So, you are walking all day with a friend, you feel tired, you don't want to say: "I'm tired, let's stop", but say: "Oh dear, we've walked a lot today".

A friend promised to meet you to go for the football match at 9pm. It's 9 and you don't say: "You forgot the match right?", but for example: "Enjoy your dinner".

What's the word to describe these situations? Not sarcasm, because that is in a negative scope. Can we call it "rhetoric"?

Example, if the friend answers: "Oh thanks mate" and he really forgot, you would want to say: "'Enjoy your dinner' was ______".

  • Kindly refrain from abusing rhetoric in such a manner. It never did anything to you.
    – The Nate
    Feb 27, 2016 at 15:44
  • @TheNate that's why I asked the question in the first place
    – Blue Genie
    Feb 27, 2016 at 23:29
  • I do hope you knew I was joking. It's a perfectly good question, obviously.
    – The Nate
    Feb 28, 2016 at 9:07

3 Answers 3


Euphemism - a mild or indirect word or expression substituted for one considered to be too harsh or blunt when referring to something unpleasant or embarrassing.


Try diplomatic.

Diplomatic adjective 1.1 Having or showing an ability to deal with people in a sensitive and tactful way - ODO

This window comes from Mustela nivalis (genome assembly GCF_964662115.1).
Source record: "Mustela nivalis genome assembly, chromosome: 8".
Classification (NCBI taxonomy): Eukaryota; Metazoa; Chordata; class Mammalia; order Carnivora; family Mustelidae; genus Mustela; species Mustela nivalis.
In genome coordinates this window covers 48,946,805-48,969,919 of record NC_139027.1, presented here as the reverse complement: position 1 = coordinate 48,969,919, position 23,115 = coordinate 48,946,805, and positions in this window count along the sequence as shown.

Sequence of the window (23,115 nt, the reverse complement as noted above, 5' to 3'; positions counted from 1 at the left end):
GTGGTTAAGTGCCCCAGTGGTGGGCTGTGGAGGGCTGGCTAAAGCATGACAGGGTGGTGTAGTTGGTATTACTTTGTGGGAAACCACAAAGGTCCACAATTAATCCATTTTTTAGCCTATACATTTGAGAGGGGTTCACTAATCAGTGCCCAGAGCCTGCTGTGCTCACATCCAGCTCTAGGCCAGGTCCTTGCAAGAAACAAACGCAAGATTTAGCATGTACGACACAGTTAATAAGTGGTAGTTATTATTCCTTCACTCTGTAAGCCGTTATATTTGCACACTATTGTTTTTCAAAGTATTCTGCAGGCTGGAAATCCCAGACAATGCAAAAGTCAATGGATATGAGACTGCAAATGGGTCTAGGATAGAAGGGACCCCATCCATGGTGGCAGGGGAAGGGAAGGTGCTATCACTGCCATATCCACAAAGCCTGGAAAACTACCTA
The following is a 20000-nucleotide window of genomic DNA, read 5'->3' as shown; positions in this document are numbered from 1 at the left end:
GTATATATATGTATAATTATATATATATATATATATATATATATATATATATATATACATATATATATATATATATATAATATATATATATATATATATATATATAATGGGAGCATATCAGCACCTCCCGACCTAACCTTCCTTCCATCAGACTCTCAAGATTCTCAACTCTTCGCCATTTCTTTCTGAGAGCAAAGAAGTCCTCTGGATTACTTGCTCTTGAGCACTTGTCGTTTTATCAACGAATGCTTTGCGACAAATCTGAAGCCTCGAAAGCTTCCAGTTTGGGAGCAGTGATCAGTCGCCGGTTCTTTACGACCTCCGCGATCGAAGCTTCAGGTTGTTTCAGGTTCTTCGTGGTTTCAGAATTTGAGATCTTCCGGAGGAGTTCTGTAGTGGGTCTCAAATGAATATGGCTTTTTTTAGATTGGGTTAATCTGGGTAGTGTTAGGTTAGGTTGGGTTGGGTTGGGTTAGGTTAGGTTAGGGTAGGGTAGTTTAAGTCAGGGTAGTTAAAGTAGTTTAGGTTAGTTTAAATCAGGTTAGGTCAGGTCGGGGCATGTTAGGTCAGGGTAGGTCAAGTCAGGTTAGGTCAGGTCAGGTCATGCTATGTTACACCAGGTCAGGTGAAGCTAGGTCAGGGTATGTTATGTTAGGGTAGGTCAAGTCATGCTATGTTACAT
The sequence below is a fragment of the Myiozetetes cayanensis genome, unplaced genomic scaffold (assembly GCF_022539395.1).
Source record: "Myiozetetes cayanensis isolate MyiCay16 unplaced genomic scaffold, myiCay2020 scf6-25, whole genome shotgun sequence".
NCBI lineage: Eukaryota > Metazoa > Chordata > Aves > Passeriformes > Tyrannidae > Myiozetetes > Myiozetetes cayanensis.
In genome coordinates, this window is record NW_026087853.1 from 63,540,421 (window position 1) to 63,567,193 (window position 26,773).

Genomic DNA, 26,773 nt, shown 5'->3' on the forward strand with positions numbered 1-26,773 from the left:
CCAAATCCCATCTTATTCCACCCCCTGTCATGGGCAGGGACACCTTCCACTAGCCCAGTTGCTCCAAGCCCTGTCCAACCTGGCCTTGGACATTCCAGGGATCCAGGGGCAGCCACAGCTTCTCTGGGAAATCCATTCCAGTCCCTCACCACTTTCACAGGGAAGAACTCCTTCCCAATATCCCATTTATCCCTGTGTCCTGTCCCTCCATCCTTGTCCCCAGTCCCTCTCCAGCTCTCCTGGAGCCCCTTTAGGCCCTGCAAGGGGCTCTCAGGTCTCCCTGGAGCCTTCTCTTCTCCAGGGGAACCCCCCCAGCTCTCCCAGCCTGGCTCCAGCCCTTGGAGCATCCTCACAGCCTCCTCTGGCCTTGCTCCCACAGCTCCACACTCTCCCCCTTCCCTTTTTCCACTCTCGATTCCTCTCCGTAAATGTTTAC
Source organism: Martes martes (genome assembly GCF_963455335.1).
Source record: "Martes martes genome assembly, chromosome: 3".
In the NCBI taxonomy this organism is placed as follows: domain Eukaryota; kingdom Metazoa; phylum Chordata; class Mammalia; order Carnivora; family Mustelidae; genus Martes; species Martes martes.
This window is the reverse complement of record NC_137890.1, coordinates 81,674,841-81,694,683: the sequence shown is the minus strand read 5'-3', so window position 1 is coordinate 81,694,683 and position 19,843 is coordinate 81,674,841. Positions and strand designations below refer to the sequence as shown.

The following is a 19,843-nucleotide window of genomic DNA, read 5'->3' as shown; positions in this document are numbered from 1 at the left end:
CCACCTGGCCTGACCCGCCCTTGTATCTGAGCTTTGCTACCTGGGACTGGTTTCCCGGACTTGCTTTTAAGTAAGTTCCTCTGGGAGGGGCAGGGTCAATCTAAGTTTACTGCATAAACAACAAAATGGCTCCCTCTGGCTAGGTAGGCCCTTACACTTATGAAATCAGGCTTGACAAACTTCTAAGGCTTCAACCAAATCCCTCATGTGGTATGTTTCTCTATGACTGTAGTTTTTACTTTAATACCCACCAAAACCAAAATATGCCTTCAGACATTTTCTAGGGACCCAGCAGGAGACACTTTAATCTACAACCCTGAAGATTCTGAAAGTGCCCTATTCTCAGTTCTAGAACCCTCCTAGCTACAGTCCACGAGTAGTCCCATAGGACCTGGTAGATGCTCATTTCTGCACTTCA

Here are more words contributed by @TheNate (thanks!):

  • thoughtful, kind - these relate more to the character of the person; and
  • tactful, gracious - these relate more to the choice words and manner of communicating them.
  • Might want to toss in Tactful, thoughtful, gracious, and/or kind.
    – The Nate
    Feb 27, 2016 at 15:46
  • @TheNate Indeed :) . I particularly like thoughtful and kind as they speak to intent and character. Diplomatic as well as your contributions of tactful and gracious describe the phrase and manner.
    – Lawrence
    Feb 27, 2016 at 16:03
  • Yeah, I tossed this here because you already had the best answer of those posted, imo. Figured expanding on that base would be best for everyone.
    – The Nate
    Feb 28, 2016 at 9:15

"Imply" may foot the bill.

Indicate the truth or existence of (something) by suggestion rather than explicit reference:
'salesmen who use jargon to imply superior knowledge'

Instead of being negative it suggests inevitability.


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